North Hampshire MPs have thrown their support behind a government adviser who has been criticised for driving to Durham to see family.

Senior aide Dominic Cummings travelled to the county with his wife and four-year-old child after testing positive for coronavirus. 

He said he and his partner were concerned about who would look after their son if they both fell ill. 

Kit Malthouse, the member of parliament for North West Hampshire as well as the minister for policing, took to Twitter to urge the public to be "kind".

He wrote: "Every family across the country has its own particular challenges and fears to face.

"Getting sick, possibly hospitalised, as a family, individually, not knowing for how long or how severe, or what will happen to those left at home.

"It’s time for kindness over sanctimony."

Meanwhile, Ranil Jayawardena, the deputy chairman of the Conservative Party and the MP for North East Hampshire, retweeted words of support from a fellow politician. 

He echoed Dominic Raab's comments: "It’s reasonable and fair to ask for an explanation on this.

Andover Advertiser:

"And it has been provided: two parents with Coronavirus, were anxiously taking care of their young child. Those now seeking to politicise it should take a long hard look in the mirror."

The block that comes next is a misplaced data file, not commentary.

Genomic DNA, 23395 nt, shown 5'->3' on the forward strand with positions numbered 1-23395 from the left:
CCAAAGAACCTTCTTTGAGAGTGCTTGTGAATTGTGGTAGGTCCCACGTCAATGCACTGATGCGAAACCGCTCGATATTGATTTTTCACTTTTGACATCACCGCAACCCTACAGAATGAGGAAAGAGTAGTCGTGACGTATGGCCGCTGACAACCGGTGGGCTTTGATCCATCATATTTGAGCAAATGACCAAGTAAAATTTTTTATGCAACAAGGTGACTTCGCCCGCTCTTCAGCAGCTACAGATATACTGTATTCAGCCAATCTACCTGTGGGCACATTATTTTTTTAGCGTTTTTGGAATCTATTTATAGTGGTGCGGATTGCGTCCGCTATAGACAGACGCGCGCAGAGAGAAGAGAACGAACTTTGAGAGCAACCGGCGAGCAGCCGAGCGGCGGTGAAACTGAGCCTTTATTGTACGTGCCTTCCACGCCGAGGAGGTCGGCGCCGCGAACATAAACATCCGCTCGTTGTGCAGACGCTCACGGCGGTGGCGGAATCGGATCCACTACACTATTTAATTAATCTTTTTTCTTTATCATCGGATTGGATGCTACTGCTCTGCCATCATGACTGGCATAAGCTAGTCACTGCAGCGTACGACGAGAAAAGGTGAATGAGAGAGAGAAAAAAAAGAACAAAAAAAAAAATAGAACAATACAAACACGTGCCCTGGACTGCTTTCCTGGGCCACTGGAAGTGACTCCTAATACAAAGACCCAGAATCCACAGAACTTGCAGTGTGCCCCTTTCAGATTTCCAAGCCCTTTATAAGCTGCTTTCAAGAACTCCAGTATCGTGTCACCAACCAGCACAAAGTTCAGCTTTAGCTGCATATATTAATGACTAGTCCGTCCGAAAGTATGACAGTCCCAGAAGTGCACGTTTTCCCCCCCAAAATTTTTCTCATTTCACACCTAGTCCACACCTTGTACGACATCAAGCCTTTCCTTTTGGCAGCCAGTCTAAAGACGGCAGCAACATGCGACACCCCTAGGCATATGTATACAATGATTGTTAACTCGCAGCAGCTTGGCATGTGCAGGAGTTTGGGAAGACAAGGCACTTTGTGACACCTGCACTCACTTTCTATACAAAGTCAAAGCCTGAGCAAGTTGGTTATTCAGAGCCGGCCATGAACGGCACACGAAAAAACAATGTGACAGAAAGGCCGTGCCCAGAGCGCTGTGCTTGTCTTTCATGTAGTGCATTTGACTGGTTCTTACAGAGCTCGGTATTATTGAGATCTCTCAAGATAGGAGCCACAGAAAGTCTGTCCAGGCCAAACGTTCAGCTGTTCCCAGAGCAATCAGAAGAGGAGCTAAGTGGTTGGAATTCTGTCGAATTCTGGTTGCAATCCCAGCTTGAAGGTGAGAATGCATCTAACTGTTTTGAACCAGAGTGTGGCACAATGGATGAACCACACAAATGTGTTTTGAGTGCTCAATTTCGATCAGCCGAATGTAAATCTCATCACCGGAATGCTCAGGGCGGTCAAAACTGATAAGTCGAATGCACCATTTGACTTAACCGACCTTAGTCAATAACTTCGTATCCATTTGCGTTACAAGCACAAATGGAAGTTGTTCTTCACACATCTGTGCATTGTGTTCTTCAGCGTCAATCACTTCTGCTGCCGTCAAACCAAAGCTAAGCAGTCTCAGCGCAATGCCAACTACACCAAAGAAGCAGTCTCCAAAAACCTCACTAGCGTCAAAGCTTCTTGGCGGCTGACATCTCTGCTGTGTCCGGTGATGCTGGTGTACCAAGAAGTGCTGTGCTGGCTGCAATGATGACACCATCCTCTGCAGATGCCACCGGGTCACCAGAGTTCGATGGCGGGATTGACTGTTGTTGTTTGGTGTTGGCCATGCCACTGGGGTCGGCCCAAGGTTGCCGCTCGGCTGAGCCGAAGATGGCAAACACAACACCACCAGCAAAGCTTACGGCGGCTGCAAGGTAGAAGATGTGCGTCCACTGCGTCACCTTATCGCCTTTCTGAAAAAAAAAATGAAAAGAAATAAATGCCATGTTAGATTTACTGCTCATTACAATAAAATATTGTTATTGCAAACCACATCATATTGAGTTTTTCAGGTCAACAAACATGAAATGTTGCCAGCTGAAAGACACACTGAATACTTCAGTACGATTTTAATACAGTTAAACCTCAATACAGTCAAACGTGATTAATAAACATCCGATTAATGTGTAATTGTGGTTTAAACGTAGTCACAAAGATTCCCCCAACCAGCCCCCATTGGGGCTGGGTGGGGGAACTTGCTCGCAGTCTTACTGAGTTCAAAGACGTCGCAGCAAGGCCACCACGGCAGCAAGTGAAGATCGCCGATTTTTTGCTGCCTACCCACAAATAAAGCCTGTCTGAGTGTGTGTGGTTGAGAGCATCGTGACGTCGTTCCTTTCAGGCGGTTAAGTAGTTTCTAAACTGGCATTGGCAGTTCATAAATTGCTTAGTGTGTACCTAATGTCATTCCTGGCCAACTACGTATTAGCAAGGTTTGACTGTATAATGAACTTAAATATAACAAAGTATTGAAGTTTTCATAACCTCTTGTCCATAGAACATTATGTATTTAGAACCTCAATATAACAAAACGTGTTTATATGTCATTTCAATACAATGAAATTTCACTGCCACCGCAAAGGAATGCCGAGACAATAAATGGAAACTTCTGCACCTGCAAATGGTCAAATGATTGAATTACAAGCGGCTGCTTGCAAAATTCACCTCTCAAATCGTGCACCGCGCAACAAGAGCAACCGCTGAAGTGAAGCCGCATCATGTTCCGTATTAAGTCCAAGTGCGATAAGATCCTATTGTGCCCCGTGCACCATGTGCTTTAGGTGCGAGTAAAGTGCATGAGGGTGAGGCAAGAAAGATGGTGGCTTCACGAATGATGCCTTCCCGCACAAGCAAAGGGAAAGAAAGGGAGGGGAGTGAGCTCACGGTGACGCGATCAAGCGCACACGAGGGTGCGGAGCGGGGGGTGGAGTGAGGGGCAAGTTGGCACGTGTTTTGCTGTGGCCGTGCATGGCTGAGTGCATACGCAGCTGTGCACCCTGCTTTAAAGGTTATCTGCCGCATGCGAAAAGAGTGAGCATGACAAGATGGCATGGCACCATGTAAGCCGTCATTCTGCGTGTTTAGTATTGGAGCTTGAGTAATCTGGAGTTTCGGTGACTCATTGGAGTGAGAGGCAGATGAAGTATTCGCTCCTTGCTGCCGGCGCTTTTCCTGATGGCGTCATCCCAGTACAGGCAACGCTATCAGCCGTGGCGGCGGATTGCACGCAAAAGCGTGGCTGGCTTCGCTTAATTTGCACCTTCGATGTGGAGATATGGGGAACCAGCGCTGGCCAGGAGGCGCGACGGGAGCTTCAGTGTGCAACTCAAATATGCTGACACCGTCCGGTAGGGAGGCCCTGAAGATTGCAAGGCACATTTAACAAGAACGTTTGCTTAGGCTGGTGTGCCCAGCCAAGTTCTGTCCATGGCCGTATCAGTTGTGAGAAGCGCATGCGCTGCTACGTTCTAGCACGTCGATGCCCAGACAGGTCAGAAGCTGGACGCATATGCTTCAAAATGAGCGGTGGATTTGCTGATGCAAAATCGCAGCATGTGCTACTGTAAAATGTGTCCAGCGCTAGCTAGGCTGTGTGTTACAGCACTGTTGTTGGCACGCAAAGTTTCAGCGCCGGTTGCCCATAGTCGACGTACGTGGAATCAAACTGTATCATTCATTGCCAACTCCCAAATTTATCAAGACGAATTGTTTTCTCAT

Maria Miller, the MP for Basingstoke, however, declined to comment. 

She said: "Dominic Cummings has issued a statement explaining his actions and to which I have no further information to add.

"The police say they were aware and based on the evidence decided not to act." 

The debate around whether Mr Cummings was behaving ethically has divided opinion across the country.

According to a joint investigation by the Guardian and Daily Mirror, Mr Cummings was spotted twice in the vicinity of his parents’ home in Country Durham over the course of almost a week, between March 31 and April 5.

Downing Street had previously confirmed that Mr Cummings had started displaying coronavirus symptoms “over the weekend” of March 28-29.

Number 10, in its statement on Saturday, confirmed the 48-year-old had not yet started displaying Covid-19 symptoms when he drove to Durham, but did so in the “high likelihood” he would contract it and need childcare for his four-year-old son.

Deputy chief medical officer Dr Jenny Harries said travelling during the lockdown could be justified if there was an “extreme risk to life”.

Andover Advertiser:

Conservatives have rallied round as members of the opposition have called for Mr Cummings to resign. 

Transport Secretary Grant Shapps, speaking at the daily Downing Street Covid-19 briefing, said: “I can tell you the PM provides Mr Cummings with his full support.”

Number 10 had already offered the former Vote Leave campaign co-ordinator its backing when putting out a statement on Saturday, stating that Mr Cummings’ actions “were in line with coronavirus guidelines”.

But Mr Shapps’ latest comments are an indication that the PM is sticking by the controversial figure, who he credited with helping secure him his landslide election victory in December.

Mr Shapps said he did not know whether Mr Johnson was aware that his chief adviser was isolating in the North East, only that the “PM knew that he was unwell and that he was in lockdown”.

The SNP has called for the Conservative Party leader to sack Mr Cummings, with the party, along with Labour and the Liberal Democrats, having written to Cabinet Secretary Sir Mark Sedwill demanding an inquiry into what happened.